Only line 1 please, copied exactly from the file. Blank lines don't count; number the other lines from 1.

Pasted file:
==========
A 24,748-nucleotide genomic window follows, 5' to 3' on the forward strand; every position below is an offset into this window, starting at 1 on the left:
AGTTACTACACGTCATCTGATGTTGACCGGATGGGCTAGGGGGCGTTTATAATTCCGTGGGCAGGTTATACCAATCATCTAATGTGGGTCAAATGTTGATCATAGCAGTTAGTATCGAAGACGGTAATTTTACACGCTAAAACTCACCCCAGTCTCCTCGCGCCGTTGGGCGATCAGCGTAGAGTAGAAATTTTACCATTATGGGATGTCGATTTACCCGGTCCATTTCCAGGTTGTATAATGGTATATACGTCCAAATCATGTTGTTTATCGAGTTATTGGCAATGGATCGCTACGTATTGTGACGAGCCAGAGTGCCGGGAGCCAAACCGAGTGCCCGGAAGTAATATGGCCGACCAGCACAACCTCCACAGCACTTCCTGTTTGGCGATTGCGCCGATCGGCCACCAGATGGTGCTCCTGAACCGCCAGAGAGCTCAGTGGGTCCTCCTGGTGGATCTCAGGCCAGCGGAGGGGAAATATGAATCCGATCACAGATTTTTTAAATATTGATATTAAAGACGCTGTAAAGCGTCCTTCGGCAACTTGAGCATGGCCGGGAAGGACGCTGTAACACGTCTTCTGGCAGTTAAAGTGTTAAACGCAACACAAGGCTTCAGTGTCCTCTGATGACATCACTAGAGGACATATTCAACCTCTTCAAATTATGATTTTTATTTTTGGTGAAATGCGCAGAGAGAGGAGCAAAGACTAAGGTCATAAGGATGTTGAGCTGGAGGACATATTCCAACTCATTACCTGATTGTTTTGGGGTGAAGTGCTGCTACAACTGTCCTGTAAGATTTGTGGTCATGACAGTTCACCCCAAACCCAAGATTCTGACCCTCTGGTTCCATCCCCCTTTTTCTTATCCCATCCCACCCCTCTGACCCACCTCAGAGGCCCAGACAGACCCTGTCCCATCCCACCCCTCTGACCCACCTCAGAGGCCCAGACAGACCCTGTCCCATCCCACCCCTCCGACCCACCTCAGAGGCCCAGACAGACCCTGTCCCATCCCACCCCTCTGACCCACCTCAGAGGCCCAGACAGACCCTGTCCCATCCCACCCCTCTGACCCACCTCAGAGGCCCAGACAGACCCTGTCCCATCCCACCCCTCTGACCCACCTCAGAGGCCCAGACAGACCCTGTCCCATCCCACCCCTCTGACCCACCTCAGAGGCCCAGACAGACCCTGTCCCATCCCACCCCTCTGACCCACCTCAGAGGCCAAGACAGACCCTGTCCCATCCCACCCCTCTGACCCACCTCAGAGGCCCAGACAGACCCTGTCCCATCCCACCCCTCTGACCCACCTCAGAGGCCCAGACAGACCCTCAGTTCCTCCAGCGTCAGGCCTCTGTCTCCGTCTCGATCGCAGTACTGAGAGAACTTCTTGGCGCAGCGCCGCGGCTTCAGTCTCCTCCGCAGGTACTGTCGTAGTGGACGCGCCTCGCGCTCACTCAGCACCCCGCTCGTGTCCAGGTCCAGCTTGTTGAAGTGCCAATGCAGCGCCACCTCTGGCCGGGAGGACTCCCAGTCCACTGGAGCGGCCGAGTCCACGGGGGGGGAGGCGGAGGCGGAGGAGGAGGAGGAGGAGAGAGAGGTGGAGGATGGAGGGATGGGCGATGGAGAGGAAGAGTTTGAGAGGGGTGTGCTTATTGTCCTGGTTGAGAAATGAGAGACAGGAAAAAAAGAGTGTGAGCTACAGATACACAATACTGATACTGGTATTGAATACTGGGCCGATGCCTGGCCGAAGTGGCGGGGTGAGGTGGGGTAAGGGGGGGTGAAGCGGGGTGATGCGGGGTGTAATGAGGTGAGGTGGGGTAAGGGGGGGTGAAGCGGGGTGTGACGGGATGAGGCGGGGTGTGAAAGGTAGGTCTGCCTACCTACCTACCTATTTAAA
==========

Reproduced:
A 24,748-nucleotide genomic window follows, 5' to 3' on the forward strand; every position below is an offset into this window, starting at 1 on the left: